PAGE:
|The Asahi Shimbun
July 9, 2004
music IN SUGHT
ON THE HORIZON
Great Ginza Rakugo Festival
Unless you speak the local lingo, you're not going to bust a gut listening to the comic monologues of rakugo, Japan's "sit-down" answer to the stand-up comedy of the West. To let more people in on the joke, a growing number of rakugo-ka storytellers, who remain seated on cushions while performing, are delivering their side-splitting spiels in English. Though humor is notoriously difficult to translate, they've been leaving'em laughing because their gesture-filled monologues typically deal with such universal themes as human nature.
The Great Ginza Rakugo Festival 2004, to be held July 17-19, will feature a special event to better acquaint English-speaking audiences with this centuries-old art form. Slated for July 17 (3:30 p.m.) at Tokyo's Yamaha Hall, near Ginza subway station, the 1 and a half session will feature an introduction and performances in English by Ryutei Komichi, Hayashiya Ippei and Kimie Oshima, who stages English rakugo shows here and overseas.
|STARS AND ATRIPES
Sunday, July 11, 2004
Faces of Humor
Japanese brand of fun goes English
Those who've been in Japan for a while probably have observed that Japanese people do things differently from Americans. Comedy is no exception. When it comes to making people laugh, Japan's stand-up comics often perform sitting down. And they wear kimonos.
Rakugo - comic storytelling, or as some people call it, "sit-down" comedy - is a form of Japanese humor with roots said to extend to the end of the 16th century. Professional rakugo performers are said to have emerged during the Edo period in Osaka and Edo (present-day Tokyo), when they discovered they could make a living from performing.
Rakugo is a form of monologue in which the storyteller, the rakugoka, using gestures, facial and vocal expressions, narrates a tale confined to conversations between people. The storyteller, wearing a kimono, sits on a cushion, or zabuton, on stage, then tells the entire story sitting down. Stories end with a punch line, or ochi. These unique characteristics of rakug led Kimie Oshima, an assistant professor at Tokyo's Bunkyo Gakuin University, to introduce it as a form of Japanese comedy to foreigners.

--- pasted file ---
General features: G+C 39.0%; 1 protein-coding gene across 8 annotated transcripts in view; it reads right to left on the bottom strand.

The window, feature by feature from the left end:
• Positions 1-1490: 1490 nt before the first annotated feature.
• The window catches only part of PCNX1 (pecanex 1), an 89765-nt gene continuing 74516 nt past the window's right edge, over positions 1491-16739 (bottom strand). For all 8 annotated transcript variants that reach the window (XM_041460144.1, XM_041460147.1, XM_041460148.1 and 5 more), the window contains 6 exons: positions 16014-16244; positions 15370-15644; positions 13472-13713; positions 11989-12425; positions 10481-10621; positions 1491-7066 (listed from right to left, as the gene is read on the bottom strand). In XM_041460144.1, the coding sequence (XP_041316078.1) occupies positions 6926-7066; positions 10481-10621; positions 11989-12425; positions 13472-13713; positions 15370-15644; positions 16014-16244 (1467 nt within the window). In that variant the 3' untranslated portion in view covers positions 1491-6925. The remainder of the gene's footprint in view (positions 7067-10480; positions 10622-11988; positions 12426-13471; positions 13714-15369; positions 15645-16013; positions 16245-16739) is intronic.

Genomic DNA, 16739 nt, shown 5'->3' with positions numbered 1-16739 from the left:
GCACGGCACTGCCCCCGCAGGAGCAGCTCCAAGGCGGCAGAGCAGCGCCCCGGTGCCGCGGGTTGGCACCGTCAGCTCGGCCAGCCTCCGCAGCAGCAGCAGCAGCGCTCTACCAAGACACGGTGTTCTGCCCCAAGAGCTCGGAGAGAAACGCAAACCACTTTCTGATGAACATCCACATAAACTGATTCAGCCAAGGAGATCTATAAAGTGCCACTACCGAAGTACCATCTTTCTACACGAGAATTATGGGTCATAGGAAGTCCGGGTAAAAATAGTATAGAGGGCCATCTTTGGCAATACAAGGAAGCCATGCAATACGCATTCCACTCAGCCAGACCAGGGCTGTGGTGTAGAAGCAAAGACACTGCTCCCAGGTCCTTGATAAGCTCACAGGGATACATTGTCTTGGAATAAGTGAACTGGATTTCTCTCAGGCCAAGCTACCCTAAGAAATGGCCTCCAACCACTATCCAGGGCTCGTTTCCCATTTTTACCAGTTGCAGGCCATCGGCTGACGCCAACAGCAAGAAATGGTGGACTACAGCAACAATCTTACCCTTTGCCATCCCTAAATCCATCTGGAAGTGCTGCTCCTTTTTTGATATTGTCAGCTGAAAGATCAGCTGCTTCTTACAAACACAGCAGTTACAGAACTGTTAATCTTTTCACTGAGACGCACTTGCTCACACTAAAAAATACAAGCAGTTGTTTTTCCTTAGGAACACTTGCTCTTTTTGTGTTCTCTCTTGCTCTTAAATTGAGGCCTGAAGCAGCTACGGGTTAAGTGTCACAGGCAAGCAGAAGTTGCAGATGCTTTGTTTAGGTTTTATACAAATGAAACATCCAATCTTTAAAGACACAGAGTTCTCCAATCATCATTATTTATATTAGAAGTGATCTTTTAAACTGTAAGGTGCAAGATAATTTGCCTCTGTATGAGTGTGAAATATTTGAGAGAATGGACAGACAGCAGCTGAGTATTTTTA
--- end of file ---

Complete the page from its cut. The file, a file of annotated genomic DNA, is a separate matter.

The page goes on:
"I was asked if Japanese people had any sense of humor" Oshima said, recalling when the International Society for Humor Studies asked her to make a presentation on Japanese humor in 1996. "This shows that people think there isn't any in the first place." Different types of humor traditions exist in Japan, but Oshima chose rakugo because it's told as a conversation, making it easy to research. She also liked it because the storyteller sits on the floor, wears a kimono and acts out different characters, which makes it unique.
| Rakugo's long history also was important because she needed to prove it was a form of humor original to Japan. "Rakugo has a history of 300 or 400 years, longer than the history of the United States, so at least it shows that it is unique to Japan," she said. But she also simply wanted to show that "Japanese also have humor and wit." She made her presentation with a professional rakugoka performing in Japanese with subtitles, She quickly realized that for an audience that spoke only English, it needed to be performed in English.
Storytelling, gestures and facial expressions all make up rakugo - and audience members at the presentation were moving their eyes and forth between subtitle and performer. Eventually, she said, many just read the subtitles. After she returned, she got together with the rakugoka who performed in the United States and wanted to perform rakugo in English since it was his first time making foreigners laugh. They found four rakugoka who were interested in performing overseas. They and Oshima toured in the United States in 1998. Since then, they've put on shows in countries such as Singapore, Australia, Malaysia and Norway. Although they were able to put together a show in just a year, they faced difficulties. For Oshima, translating jokes that played on words in the original story was tough.
Rakugo derives much of its humor from plays on words, she added, so she couldn't just take them out. Also, the standard in America is that a good comedian should be able to make an audience laugh five times in a minute. So Oshima devised stories with that number in mind. For the rakugoka, those unable to speak English simply memorize their lines. But audience laughter at unexpected places leaves them unsure if they should continue. However, they constantly work over their skits to fit the audience.
Rakugo stories reflect the society at the time. Through rakugo, Oshima hopes people can learn Japanese culture and develop a positive image of Japanese people. "One can learn more if they learn things with humor," Oshima says. "I think rakugo is a good material for that." Oshima dreams of spreading the word "rakugo" throughout the world such as "sushi" have been accepted and used as English words, she hopes "rakugo" will catch on worldwide. "Just as people now say, 'Let's go and get some sushi,' I want people to say, 'Let's go to rakugo tonight.'"